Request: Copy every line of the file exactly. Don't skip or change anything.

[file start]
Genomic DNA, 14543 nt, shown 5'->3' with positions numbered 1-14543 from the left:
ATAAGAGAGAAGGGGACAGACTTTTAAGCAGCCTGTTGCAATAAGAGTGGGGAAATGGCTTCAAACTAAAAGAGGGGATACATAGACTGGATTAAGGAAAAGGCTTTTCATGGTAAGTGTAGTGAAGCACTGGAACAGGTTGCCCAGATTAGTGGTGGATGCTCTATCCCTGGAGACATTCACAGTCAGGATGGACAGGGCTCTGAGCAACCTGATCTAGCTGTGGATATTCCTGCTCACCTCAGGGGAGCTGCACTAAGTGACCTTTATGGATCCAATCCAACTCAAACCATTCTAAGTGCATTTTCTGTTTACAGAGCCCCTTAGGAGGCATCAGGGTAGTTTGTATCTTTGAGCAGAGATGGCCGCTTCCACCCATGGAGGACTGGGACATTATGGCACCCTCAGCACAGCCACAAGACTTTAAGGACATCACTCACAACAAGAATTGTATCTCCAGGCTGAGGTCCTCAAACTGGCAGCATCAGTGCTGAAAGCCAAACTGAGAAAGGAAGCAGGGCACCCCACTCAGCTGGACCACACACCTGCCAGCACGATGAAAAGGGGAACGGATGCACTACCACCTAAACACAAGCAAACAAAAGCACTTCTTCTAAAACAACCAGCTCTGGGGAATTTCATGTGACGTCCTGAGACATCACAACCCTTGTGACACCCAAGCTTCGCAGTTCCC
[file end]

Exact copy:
Genomic DNA, 14543 nt, shown 5'->3' with positions numbered 1-14543 from the left:
ATAAGAGAGAAGGGGACAGACTTTTAAGCAGCCTGTTGCAATAAGAGTGGGGAAATGGCTTCAAACTAAAAGAGGGGATACATAGACTGGATTAAGGAAAAGGCTTTTCATGGTAAGTGTAGTGAAGCACTGGAACAGGTTGCCCAGATTAGTGGTGGATGCTCTATCCCTGGAGACATTCACAGTCAGGATGGACAGGGCTCTGAGCAACCTGATCTAGCTGTGGATATTCCTGCTCACCTCAGGGGAGCTGCACTAAGTGACCTTTATGGATCCAATCCAACTCAAACCATTCTAAGTGCATTTTCTGTTTACAGAGCCCCTTAGGAGGCATCAGGGTAGTTTGTATCTTTGAGCAGAGATGGCCGCTTCCACCCATGGAGGACTGGGACATTATGGCACCCTCAGCACAGCCACAAGACTTTAAGGACATCACTCACAACAAGAATTGTATCTCCAGGCTGAGGTCCTCAAACTGGCAGCATCAGTGCTGAAAGCCAAACTGAGAAAGGAAGCAGGGCACCCCACTCAGCTGGACCACACACCTGCCAGCACGATGAAAAGGGGAACGGATGCACTACCACCTAAACACAAGCAAACAAAAGCACTTCTTCTAAAACAACCAGCTCTGGGGAATTTCATGTGACGTCCTGAGACATCACAACCCTTGTGACACCCAAGCTTCGCAGTTCCC